Advanced Placement European History / Western Heritage:

AP European History is designed to be the equivalent of a two-semester introductory college or university European history course. In AP European History students investigate significant events, individuals, developments, and processes in four historical periods from approximately 1450 to the present. Students develop and use the same skills, practices, and methods employed by historians: analyzing historical evidence; contextualization; comparison; causation; change and continuity over time; and argument development. (2 semesters, 5 credit hours per semester)

World Religions:

World Religions is a semester-long elective class. It is a survey of the major religious traditions of the world, and will include discussions of primal religions, Hinduism, Jainism, Sikhism, Buddhism, Zen Buddhism, Taoism, Confucianism, Shinto, Zoroastrianism, Judaism, and Islam. The final unit is on new religious movements and dangerous cults. The goal is to learn about the origin, community, basic beliefs, and practices of each faith. (1 semester, 5 credit hours)

Honors Academic Decathlon:

Academic Decathlon is an accelerated and intensive year-long course of study in science, social studies, math, language and literature, art, music, economics, speech (prepared and impromptu), interview, and essay. Most of these subjects will relate to an overall topic that changes every year. The goal of the class is to be prepared for competition against other schools at the regional, state, and national level. All students who take the class will be required to attend two scrimmages in the fall, and based on first semester performance a team of twelve will be selected for official competitions in the spring. (2 semesters, 5 credit hours per semester)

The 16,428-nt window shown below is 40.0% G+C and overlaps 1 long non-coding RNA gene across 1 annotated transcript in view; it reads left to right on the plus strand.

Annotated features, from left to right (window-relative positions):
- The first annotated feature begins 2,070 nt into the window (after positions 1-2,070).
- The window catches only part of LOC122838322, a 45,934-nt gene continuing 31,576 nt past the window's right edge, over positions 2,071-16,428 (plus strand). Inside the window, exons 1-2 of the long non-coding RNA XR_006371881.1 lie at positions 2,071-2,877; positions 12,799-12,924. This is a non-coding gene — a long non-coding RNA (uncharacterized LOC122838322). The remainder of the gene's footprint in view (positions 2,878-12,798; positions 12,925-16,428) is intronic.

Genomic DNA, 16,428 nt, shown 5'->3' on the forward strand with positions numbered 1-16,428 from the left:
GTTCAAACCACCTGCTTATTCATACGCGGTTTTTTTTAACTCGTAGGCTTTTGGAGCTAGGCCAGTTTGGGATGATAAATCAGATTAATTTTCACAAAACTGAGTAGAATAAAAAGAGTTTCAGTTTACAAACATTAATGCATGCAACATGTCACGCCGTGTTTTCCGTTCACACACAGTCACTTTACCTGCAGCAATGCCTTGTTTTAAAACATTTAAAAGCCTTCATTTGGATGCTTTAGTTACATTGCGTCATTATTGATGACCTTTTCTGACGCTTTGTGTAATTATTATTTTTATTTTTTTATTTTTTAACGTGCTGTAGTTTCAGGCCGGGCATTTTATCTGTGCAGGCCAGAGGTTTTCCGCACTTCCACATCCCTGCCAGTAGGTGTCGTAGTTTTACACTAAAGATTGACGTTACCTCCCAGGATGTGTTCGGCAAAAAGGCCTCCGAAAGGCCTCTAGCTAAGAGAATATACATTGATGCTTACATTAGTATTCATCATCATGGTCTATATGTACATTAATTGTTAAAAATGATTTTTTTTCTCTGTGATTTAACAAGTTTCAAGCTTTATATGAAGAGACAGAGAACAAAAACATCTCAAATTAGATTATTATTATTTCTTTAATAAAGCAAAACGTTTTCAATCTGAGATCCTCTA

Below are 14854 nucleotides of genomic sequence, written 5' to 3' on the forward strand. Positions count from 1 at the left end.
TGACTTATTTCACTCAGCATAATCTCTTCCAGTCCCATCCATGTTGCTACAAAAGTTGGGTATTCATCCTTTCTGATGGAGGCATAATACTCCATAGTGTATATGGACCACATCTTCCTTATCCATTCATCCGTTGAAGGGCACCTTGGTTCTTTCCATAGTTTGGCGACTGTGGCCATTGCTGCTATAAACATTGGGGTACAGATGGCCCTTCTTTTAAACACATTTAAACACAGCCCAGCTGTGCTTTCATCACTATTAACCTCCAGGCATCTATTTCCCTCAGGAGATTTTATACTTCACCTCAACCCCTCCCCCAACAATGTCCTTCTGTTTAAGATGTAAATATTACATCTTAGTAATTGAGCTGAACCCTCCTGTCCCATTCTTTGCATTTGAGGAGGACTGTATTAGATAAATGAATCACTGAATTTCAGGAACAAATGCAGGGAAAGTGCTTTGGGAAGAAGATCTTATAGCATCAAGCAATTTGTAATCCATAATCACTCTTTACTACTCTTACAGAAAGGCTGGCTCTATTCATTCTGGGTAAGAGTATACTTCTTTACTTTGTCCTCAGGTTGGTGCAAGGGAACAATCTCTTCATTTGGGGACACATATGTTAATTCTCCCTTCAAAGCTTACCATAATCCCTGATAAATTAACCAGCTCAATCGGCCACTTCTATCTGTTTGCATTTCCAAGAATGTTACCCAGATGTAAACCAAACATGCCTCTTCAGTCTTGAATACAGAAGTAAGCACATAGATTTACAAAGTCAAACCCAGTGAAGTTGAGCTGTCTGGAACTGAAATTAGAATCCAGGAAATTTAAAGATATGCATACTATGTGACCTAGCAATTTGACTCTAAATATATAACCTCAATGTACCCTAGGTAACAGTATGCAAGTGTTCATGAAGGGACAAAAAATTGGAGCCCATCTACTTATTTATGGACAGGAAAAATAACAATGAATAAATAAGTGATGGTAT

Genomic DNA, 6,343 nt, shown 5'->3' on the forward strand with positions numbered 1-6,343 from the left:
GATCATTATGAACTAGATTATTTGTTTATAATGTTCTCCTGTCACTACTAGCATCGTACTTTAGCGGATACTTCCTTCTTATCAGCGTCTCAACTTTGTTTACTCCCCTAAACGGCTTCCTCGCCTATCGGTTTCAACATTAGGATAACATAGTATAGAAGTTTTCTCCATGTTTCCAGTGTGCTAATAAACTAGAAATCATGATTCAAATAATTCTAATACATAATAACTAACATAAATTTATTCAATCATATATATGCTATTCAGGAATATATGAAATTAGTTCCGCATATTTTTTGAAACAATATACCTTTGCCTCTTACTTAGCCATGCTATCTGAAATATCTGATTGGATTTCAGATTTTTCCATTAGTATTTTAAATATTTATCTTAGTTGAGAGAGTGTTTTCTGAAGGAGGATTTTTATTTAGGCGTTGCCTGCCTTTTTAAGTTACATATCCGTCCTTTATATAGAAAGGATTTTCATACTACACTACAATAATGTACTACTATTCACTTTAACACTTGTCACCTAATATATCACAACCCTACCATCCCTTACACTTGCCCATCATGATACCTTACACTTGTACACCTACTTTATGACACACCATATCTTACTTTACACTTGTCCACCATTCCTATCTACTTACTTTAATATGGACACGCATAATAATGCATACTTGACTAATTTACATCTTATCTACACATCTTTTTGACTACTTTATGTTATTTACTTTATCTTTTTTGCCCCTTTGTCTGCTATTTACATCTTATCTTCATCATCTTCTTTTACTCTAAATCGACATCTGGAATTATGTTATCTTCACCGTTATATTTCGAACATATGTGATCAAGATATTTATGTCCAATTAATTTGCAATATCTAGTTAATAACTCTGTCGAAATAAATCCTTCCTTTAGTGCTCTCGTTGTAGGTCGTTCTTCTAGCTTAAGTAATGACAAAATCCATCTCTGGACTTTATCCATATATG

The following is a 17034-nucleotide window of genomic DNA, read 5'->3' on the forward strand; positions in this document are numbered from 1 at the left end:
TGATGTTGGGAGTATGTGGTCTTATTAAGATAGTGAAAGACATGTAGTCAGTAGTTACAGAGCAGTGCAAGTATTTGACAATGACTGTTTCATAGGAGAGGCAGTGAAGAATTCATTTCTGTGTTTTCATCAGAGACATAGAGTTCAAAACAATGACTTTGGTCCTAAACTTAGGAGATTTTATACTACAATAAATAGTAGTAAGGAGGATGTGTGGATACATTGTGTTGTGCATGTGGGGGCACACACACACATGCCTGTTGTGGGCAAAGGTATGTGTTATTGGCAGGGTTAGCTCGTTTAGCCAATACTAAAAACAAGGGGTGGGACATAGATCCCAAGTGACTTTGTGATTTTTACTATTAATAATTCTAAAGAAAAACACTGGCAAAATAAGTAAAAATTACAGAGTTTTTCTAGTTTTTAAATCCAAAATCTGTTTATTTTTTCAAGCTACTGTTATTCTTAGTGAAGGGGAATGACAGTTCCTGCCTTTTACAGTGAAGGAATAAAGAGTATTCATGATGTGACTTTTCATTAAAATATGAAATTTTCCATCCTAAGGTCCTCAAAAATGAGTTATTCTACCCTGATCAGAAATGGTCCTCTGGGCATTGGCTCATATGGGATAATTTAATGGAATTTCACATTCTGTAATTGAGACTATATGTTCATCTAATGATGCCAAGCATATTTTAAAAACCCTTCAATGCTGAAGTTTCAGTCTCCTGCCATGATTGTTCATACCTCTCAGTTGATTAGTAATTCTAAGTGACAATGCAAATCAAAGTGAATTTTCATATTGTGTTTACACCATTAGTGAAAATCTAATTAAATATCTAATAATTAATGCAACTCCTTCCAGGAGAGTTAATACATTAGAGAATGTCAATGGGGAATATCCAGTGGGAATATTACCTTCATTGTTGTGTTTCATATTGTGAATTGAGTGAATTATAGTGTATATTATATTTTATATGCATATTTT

For more information about Academic Decathlon, including the competition, subject areas, student divisions, and so on, please visit:

AP Psychology:

Psychology is the systematic, scientific study of behavior and mental processes. Psychology covers everything that people think, feel and do. We will study the history of psychology from ancient times to the present, also the different schools of thought that make up the discipline. We will examine the human brain, its biology, chemistry and its myriad functions. We will look at individual behavior and social psychology as well. Also, we will study and utilize the scientific methodology that make psychology a “social science.” (2 semesters, 5 credit hours per semester)